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Wednesday, November 26, 2014

Shelby County Courthouse - Memphis, TN

Shelby County Courthouse - Memphis, TN

The Shelby County Courthouse in Memphis, TN is the state's largest and one of the most ornate. Memphis became the county seat of Shelby County in 1866. An ornate courthouse was already planned but the after effects of the civil war delayed this and a local hotel was purchased and renovated to be the courthouse for a few decades. The Courthouse was built in 1910 for one and a half million dollars. Until 1966, this imposing structure of neo-classical Ionic design with blue Bedford limestone housed the executive and legislative chambers of Memphis and Shelby county. In 1984, an 8-year renovation and refurbishment took place to preserve the mahogany doors and paneling, brass door knobs embossed with the county seal, walls, pilasters and flooring comprised of seven varieties of marble.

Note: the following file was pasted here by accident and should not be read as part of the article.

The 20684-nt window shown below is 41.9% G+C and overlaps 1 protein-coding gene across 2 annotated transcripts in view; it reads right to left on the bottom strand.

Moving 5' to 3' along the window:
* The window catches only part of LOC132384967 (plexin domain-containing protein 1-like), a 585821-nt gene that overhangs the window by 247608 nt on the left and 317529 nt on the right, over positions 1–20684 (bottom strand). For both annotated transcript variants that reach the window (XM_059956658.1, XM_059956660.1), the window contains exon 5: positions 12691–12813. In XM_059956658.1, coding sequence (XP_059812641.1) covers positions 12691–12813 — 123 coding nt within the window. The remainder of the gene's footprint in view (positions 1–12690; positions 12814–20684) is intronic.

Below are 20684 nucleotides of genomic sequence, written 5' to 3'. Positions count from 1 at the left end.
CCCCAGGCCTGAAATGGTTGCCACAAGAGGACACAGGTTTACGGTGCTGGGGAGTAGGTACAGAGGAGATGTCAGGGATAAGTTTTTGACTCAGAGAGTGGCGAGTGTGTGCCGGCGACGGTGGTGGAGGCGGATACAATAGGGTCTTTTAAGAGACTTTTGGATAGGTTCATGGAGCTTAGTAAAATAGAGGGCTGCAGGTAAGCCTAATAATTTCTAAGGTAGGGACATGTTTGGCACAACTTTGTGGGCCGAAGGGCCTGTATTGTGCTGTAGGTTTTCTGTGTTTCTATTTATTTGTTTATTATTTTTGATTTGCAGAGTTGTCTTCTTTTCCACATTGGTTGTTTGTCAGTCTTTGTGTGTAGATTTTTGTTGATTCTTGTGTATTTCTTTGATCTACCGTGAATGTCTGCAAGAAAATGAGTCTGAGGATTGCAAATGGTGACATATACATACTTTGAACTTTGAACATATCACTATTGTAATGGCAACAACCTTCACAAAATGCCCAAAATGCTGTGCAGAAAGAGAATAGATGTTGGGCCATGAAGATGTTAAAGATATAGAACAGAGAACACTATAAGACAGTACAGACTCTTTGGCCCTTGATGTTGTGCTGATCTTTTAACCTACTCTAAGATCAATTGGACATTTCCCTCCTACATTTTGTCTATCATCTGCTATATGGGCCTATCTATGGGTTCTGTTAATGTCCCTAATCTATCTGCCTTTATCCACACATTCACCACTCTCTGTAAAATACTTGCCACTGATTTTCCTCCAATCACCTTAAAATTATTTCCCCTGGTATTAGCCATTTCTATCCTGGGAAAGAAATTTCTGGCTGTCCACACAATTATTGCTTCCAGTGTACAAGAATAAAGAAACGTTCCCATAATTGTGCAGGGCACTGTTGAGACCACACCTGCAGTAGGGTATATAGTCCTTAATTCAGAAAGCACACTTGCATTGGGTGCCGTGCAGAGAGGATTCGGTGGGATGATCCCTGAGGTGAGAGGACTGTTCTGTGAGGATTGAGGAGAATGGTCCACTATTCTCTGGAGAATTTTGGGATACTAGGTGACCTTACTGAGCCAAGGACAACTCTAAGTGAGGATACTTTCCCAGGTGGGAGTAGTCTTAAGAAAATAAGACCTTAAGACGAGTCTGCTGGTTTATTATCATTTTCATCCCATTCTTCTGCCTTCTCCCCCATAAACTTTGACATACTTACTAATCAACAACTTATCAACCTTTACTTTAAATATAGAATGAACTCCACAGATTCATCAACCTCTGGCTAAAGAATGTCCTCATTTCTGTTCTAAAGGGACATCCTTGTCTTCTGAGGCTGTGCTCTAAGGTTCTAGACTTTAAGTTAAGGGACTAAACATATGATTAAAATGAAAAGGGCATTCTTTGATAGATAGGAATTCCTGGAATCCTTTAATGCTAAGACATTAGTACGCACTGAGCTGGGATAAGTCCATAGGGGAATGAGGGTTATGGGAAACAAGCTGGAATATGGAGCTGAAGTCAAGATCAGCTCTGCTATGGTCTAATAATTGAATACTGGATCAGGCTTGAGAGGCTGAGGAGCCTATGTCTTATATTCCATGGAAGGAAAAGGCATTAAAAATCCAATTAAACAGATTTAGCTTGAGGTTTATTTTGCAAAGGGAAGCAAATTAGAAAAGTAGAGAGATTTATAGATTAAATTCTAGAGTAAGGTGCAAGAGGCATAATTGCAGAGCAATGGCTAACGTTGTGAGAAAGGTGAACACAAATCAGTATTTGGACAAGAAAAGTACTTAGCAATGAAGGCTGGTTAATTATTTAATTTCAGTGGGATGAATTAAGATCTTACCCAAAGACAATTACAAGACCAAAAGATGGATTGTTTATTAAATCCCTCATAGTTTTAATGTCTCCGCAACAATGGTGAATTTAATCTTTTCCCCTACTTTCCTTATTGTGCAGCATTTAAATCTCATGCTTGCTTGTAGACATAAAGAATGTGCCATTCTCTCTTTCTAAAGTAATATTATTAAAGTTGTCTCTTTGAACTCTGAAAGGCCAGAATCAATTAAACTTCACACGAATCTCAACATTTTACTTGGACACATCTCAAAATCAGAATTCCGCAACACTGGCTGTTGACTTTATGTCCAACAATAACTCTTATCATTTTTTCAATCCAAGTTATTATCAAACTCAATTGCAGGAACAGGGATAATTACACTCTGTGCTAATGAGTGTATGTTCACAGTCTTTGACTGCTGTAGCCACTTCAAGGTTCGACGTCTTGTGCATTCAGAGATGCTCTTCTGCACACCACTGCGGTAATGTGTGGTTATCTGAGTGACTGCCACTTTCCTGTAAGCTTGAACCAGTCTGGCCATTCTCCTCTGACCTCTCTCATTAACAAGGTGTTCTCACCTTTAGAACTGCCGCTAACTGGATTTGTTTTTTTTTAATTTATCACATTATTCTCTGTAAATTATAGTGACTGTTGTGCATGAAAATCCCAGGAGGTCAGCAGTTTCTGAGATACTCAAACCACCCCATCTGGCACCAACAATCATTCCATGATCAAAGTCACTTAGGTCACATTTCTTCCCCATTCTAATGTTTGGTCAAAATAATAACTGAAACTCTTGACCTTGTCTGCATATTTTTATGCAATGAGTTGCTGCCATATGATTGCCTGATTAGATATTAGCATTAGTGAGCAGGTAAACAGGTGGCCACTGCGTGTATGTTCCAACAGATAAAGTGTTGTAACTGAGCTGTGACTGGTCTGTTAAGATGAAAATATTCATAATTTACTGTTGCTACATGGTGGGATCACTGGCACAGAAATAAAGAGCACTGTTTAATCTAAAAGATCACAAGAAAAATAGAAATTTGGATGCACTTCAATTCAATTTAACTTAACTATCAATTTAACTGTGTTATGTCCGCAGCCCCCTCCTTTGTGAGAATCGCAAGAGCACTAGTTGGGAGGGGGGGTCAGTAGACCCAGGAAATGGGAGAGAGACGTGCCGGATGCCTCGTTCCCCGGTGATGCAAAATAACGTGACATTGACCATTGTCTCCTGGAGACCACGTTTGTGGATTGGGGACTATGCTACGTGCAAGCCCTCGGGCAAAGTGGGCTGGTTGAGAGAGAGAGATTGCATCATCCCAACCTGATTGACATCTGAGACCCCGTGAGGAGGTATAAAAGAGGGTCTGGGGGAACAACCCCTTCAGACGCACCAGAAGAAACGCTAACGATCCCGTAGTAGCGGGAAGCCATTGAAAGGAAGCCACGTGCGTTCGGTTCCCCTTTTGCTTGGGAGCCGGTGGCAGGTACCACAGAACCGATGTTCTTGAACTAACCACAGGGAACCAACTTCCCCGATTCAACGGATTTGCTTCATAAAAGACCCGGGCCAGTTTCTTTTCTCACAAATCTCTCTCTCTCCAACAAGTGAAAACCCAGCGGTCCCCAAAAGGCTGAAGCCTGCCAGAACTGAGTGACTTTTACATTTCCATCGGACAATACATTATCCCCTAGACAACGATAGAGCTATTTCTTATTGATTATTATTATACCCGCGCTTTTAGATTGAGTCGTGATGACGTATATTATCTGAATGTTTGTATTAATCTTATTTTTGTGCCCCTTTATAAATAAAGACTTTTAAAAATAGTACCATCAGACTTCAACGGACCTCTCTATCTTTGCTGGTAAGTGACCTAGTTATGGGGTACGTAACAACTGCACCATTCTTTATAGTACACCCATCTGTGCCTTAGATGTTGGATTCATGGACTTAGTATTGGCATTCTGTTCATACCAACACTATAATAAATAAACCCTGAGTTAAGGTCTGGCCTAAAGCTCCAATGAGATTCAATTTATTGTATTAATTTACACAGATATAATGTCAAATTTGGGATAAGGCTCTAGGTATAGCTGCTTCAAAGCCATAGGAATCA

On the exterior of the courthouse are several forms of statuary. Most prominent are the six seated figures carved from single blocks of Tennessee marble, representing Wisdom, Justice, Liberty, Authority, Peace and Prosperity. They were designed by J. Massey Rhind at a cost of $74,000. Near the top of the north facade are six standing figures: Prudence, Courage, Integrity, Learning, Mercy and Temperance. Pediments above many entrances are decorated with carved scenes depicting religious law, Roman law, statutory law, common law, civil law and criminal law. At the apex of each of these pediments is the head of Minerva, Roman goddess of wisdom.

To see other views of this courthouse, including some of the marble statues and the pediment carvings, look here: www.flickr.com/photos/brent_nashville/tags/shelbycountyco...

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